That would be a real Green Revolution—one that sought not to create “productive, profitable, sustainable and resilient” forms of production but to challenge the power of large landowners and to foster the collective ability of rural workers to appropriate and distribute the surplus they produce.
Civilization, as we know it, would not exist without corn. And there are two significant dates in its history.
First, about 9000 years ago, corn was created as maize—from a Mexican grass called teosinte. It became the basis of the Mexican diet, U.S. agroindustry, a network of natural amusement parks, and one of my favorite (alongside tomatoes) summer foods.
The problem in corn’s case is that we’re sacrificing the health of both our bodies and the environment by growing and eating so much of it. Though we’re only beginning to understand what our cornified food system is doing to our health, there’s cause for concern. It’s probably no coincidence that the wholesale switch to corn sweeteners in the 1980′s marks the beginning of the epidemic of obesity and Type 2 diabetes in this country. Sweetness became so cheap that soft drink makers, rather than lower their prices, super-sized their serving portions and marketing budgets. Thousands of new sweetened snack foods hit the market, and the amount of fructose in our diets soared.
This would be bad enough for the American waistline, but there’s also preliminary research suggesting that high-fructose corn syrup is metabolized differently than other sugars, making it potentially more harmful. A recent study at the University of Minnesota found that a diet high in fructose (as compared to glucose) elevates triglyceride levels in men shortly after eating, a phenomenon that has been linked to an increased risk of obesity and heart disease. Little is known about the health effects of eating animals that have themselves eaten so much corn, but in the case of cattle, researchers have found that corn-fed beef is higher in saturated fats than grass-fed beef.
We know a lot more about what 80 million acres of corn is doing to the health of our environment: serious and lasting damage. Modern corn hybrids are the greediest of plants, demanding more nitrogen fertilizer than any other crop. Corn requires more pesticide than any other food crop. Runoff from these chemicals finds its way into the groundwater and, in the Midwestern corn belt, into the Mississippi River, which carries it to the Gulf of Mexico, where it has already killed off marine life in a 12,000-square-mile area.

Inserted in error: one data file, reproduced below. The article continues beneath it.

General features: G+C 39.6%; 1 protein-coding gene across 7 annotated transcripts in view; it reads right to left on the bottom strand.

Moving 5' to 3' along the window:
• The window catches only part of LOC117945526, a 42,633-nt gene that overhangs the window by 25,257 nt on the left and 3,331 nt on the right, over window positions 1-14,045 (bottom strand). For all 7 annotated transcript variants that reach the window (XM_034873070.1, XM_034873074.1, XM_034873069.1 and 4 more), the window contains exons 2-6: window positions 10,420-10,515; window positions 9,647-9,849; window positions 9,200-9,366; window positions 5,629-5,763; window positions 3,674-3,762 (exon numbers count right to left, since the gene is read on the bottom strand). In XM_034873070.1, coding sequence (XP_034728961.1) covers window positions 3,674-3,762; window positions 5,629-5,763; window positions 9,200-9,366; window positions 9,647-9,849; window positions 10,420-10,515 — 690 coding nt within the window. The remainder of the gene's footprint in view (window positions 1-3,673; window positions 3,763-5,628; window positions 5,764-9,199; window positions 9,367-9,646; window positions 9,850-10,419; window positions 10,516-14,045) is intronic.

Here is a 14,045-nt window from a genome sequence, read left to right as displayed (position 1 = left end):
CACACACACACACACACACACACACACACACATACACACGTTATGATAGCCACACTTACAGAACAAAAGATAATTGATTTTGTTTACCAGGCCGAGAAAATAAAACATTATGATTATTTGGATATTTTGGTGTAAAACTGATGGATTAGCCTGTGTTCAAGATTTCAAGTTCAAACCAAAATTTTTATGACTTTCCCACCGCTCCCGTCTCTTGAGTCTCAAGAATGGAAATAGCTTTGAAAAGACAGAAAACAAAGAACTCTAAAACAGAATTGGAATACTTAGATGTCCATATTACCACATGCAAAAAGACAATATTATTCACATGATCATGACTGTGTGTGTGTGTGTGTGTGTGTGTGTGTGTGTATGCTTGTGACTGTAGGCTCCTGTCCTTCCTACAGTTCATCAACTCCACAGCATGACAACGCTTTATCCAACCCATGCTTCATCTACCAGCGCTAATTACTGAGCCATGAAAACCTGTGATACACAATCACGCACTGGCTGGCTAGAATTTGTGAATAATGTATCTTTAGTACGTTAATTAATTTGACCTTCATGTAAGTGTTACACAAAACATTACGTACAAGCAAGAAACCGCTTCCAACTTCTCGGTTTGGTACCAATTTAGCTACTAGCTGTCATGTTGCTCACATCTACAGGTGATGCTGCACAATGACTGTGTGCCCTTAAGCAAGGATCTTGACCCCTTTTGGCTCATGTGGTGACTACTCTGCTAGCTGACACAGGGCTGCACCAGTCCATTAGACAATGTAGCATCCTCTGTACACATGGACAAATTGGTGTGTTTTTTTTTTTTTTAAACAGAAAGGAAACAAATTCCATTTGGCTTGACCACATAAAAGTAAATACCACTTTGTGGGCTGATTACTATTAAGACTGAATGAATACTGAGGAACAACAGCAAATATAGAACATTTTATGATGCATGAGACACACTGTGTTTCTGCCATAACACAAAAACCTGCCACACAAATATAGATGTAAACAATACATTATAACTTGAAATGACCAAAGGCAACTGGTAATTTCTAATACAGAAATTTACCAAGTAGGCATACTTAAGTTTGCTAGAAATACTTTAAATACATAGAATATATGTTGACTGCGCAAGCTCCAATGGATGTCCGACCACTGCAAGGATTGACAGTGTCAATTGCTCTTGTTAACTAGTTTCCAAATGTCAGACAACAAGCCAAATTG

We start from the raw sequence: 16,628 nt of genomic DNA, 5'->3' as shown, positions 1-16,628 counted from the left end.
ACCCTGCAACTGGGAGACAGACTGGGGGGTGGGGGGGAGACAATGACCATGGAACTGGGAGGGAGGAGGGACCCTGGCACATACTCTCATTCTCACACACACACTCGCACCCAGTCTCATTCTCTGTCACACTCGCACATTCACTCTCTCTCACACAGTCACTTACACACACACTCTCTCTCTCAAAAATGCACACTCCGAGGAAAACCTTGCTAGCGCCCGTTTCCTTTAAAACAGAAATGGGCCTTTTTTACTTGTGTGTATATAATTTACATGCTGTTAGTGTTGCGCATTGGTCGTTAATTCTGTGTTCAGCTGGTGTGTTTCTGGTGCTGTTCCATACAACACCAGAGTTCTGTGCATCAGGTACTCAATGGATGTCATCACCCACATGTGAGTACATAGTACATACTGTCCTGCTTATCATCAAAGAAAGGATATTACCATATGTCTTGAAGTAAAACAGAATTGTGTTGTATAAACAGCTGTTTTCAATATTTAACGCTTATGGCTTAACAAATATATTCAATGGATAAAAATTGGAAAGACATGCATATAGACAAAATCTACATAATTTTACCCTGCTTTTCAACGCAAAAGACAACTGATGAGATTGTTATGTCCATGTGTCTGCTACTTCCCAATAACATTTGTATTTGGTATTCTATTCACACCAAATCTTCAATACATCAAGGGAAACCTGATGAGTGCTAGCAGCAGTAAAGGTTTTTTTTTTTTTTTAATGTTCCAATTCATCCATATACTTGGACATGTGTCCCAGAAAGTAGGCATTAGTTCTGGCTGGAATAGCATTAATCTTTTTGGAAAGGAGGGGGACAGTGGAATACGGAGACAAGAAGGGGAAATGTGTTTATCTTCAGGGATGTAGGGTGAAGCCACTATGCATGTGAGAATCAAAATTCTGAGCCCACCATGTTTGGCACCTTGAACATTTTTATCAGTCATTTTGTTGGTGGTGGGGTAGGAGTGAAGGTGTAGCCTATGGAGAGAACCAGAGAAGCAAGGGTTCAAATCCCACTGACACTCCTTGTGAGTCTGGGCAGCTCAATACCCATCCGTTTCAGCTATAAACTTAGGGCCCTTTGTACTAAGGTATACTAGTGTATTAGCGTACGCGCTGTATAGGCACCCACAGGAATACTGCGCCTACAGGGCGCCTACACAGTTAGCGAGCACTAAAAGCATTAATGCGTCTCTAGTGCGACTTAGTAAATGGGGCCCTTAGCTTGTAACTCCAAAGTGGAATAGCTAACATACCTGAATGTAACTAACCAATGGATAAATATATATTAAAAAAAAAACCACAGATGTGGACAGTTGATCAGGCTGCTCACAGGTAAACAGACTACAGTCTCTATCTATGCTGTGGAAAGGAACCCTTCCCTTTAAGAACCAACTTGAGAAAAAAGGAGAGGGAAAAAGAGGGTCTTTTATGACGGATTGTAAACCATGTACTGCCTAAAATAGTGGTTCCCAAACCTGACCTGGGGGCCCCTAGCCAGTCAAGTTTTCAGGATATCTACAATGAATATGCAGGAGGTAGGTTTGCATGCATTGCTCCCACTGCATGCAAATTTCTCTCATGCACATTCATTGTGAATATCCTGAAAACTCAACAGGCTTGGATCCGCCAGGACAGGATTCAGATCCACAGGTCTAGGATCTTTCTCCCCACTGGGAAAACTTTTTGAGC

We are, indeed, unhealthy children of the corn. . .
Tags: agriculture, capitalism, imperialism, land
The NY Times reports on the current global land grab: the buying up of farm land in impoverished nations by wealthy corporations and governments at discount prices. The article correctly focuses on the politics of land and hunger. The problem is, all the examples are of Arab private investors’ and governments’ purchasing land (with the promise of higher-yield technologies and more jobs) in Africa. The only reference to Brazil is contained in the outrageous statements by Paul Collier:
Last fall, Paul Collier of Oxford University, an influential voice on issues of world poverty, published a provocative article in Foreign Affairs in which he argued that a “middle- and upper-class love affair with peasant agriculture” has clouded the African development debate with “romanticism.” Approvingly citing the example of Brazil — where masses of indigenous landholders were displaced in favor of large-scale farms — Collier concluded that “to ignore commercial agriculture as a force for rural development and enhanced food supply is surely ideological.”
Equally outrageous are the views expressed by Susan Payne, the chief executive of Emergent Asset Management:
“Africa is the final frontier,” Payne told me after the conference. “It’s the one continent that remains relatively unexploited.” Emergent’s African Agricultural Land Fund, started last year, is investing several hundred million dollars into commercial farms around the continent. Africa may be known for decrepit infrastructure and corrupt governments — problems that are being steadily alleviated, Payne argues — but land and labor come so cheaply there that she calculates the risks are worthwhile.
So, here we have 2 so-called experts, one arguing that the land grab in Brazil has been a positive force for rural development, the other arguing that Africa has not yet been exploited. There’s no mention of the local communities and small landholding peasants that are being expropriated, with the only prospect for displaced peoples to either migrate to cities or stay on as cheap proletarian labor for agroindustrial enterprises. And no mention that this is the second “scramble for Africa,” that colonialism and postcolonialism have had the effect of creating cheap land and labor.
Last year, Jacques Diouf, the head of the U.N. Food and Agriculture Organisation, warned
that the controversial rise in land deals could create a form of “neo-colonialism”, with poor states producing food for the rich at the expense of their own hungry people.
Websites tracking these land deals include the international land coalition and GRAIN. A good background report, “The Great Land Grab: Rush for World’s Farmland Threatens Food Security for the Poor,” is available from the Oakland Institute.